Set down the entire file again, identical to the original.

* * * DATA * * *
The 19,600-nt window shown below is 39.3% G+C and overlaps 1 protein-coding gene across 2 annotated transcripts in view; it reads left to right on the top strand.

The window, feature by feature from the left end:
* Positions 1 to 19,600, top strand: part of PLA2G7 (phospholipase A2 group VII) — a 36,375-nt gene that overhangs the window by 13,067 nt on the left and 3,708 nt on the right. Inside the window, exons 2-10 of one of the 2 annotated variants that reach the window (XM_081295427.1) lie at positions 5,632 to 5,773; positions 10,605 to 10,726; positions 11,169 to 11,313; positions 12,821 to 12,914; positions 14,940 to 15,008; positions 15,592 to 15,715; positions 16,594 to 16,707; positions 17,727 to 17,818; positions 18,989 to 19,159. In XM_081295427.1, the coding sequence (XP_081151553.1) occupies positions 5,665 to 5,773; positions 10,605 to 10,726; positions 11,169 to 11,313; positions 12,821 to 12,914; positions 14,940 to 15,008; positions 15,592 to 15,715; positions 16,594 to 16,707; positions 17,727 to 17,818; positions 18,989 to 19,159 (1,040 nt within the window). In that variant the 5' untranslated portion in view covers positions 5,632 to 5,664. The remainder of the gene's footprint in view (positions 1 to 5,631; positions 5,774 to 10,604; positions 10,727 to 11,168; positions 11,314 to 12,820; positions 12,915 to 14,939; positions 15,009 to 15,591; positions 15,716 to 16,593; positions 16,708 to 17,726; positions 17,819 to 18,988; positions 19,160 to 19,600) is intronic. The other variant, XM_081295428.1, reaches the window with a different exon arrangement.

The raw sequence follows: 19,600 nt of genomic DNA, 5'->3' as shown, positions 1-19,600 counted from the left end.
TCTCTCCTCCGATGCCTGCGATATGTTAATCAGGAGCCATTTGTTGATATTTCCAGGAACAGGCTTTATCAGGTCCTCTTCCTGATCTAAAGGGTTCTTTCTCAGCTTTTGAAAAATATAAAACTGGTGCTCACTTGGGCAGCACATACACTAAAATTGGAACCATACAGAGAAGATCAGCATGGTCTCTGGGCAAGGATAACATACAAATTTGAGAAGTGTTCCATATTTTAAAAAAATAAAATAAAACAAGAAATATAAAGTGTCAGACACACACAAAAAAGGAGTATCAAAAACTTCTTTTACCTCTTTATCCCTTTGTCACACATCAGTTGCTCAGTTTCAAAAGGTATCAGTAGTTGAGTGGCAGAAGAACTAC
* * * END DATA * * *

The 19,600-nt window shown below is 39.3% G+C and overlaps 1 protein-coding gene across 2 annotated transcripts in view; it reads left to right on the top strand.

The window, feature by feature from the left end:
* Positions 1 to 19,600, top strand: part of PLA2G7 (phospholipase A2 group VII) — a 36,375-nt gene that overhangs the window by 13,067 nt on the left and 3,708 nt on the right. Inside the window, exons 2-10 of one of the 2 annotated variants that reach the window (XM_081295427.1) lie at positions 5,632 to 5,773; positions 10,605 to 10,726; positions 11,169 to 11,313; positions 12,821 to 12,914; positions 14,940 to 15,008; positions 15,592 to 15,715; positions 16,594 to 16,707; positions 17,727 to 17,818; positions 18,989 to 19,159. In XM_081295427.1, the coding sequence (XP_081151553.1) occupies positions 5,665 to 5,773; positions 10,605 to 10,726; positions 11,169 to 11,313; positions 12,821 to 12,914; positions 14,940 to 15,008; positions 15,592 to 15,715; positions 16,594 to 16,707; positions 17,727 to 17,818; positions 18,989 to 19,159 (1,040 nt within the window). In that variant the 5' untranslated portion in view covers positions 5,632 to 5,664. The remainder of the gene's footprint in view (positions 1 to 5,631; positions 5,774 to 10,604; positions 10,727 to 11,168; positions 11,314 to 12,820; positions 12,915 to 14,939; positions 15,009 to 15,591; positions 15,716 to 16,593; positions 16,708 to 17,726; positions 17,819 to 18,988; positions 19,160 to 19,600) is intronic. The other variant, XM_081295428.1, reaches the window with a different exon arrangement.

The raw sequence follows: 19,600 nt of genomic DNA, 5'->3' as shown, positions 1-19,600 counted from the left end.
TCTCTCCTCCGATGCCTGCGATATGTTAATCAGGAGCCATTTGTTGATATTTCCAGGAACAGGCTTTATCAGGTCCTCTTCCTGATCTAAAGGGTTCTTTCTCAGCTTTTGAAAAATATAAAACTGGTGCTCACTTGGGCAGCACATACACTAAAATTGGAACCATACAGAGAAGATCAGCATGGTCTCTGGGCAAGGATAACATACAAATTTGAGAAGTGTTCCATATTTTAAAAAAATAAAATAAAACAAGAAATATAAAGTGTCAGACACACACAAAAAAGGAGTATCAAAAACTTCTTTTACCTCTTTATCCCTTTGTCACACATCAGTTGCTCAGTTTCAAAAGGTATCAGTAGTTGAGTGGCAGAAGAACTAC